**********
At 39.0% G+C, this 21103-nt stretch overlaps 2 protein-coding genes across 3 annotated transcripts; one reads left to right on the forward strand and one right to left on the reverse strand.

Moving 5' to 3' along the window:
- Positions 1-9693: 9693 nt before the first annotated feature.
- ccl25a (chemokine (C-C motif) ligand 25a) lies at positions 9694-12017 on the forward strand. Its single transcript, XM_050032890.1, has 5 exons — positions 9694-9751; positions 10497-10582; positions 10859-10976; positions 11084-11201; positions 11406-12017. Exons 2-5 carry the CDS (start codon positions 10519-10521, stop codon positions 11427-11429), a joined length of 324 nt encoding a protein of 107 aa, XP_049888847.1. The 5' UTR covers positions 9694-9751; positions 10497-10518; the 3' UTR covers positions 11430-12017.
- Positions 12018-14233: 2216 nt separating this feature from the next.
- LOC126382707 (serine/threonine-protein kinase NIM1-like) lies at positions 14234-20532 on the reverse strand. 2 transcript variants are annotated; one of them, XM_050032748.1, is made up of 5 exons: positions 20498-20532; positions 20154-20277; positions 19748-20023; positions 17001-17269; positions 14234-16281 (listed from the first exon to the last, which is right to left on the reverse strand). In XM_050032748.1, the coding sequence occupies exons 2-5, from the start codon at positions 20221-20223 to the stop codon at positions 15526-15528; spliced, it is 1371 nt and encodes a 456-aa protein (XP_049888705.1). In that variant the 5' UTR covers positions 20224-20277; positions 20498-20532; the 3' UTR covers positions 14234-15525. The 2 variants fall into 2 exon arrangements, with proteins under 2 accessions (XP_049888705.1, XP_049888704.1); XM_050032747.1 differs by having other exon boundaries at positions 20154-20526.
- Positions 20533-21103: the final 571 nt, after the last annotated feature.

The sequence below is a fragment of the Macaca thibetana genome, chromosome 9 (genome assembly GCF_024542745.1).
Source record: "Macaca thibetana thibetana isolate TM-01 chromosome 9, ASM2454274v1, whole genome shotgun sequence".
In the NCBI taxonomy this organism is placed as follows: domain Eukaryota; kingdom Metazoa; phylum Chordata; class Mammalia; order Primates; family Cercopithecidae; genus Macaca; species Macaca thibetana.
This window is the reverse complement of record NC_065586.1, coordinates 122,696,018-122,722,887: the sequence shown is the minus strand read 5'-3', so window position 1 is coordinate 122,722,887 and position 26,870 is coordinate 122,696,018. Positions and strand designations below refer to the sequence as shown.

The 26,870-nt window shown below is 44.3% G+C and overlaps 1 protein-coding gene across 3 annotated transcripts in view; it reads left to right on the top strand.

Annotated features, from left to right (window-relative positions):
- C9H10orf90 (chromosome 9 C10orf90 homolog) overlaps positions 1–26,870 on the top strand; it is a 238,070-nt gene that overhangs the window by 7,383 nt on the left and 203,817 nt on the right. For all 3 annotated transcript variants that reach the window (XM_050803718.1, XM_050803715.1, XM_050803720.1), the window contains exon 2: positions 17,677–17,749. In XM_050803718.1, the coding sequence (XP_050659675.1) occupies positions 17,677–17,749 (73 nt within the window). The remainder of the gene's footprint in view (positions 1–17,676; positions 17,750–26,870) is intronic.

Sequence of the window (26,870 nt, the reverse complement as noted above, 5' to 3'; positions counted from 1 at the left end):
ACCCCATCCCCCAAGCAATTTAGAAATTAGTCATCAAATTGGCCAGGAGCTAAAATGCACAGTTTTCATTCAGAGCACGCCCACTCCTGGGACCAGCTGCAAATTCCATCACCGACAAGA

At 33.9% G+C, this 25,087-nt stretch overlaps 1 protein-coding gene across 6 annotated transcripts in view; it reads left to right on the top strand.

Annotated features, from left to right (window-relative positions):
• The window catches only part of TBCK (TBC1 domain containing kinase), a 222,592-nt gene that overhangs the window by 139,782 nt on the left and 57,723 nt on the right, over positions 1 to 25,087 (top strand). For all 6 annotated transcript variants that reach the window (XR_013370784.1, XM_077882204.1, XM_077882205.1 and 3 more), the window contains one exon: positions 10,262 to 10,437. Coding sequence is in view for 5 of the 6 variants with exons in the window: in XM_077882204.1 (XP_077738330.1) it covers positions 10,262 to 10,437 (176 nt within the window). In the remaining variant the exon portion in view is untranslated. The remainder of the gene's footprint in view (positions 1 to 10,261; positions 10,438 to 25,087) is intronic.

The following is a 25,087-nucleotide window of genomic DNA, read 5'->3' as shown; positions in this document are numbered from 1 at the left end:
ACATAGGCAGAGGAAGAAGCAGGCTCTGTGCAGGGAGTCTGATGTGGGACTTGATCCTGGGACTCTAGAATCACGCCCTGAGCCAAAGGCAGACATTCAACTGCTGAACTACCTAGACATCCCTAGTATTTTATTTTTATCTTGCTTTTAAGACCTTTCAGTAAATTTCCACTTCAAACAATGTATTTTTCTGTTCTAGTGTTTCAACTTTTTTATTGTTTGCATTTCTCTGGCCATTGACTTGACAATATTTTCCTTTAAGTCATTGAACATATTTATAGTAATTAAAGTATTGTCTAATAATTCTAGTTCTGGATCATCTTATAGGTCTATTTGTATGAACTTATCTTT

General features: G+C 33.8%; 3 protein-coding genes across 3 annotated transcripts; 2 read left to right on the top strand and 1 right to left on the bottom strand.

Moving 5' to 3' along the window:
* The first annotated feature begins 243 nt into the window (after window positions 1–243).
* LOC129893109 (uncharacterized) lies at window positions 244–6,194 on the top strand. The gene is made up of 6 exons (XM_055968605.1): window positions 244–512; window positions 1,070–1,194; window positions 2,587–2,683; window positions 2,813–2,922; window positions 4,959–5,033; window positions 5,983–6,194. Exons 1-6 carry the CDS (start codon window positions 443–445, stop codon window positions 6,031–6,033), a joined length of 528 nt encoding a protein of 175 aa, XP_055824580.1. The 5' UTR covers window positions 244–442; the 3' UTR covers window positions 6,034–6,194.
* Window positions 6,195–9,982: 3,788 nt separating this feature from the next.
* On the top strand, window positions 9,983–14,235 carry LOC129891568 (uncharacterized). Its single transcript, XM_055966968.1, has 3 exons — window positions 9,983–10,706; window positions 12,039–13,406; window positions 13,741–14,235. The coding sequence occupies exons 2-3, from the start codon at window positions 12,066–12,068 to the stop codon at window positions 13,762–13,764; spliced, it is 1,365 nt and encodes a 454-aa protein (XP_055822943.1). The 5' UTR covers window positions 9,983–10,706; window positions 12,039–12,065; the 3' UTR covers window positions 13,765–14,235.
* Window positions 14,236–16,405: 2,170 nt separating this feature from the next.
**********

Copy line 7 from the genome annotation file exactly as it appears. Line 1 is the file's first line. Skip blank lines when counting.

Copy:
- Positions 20533-21103: the final 571 nt, after the last annotated feature.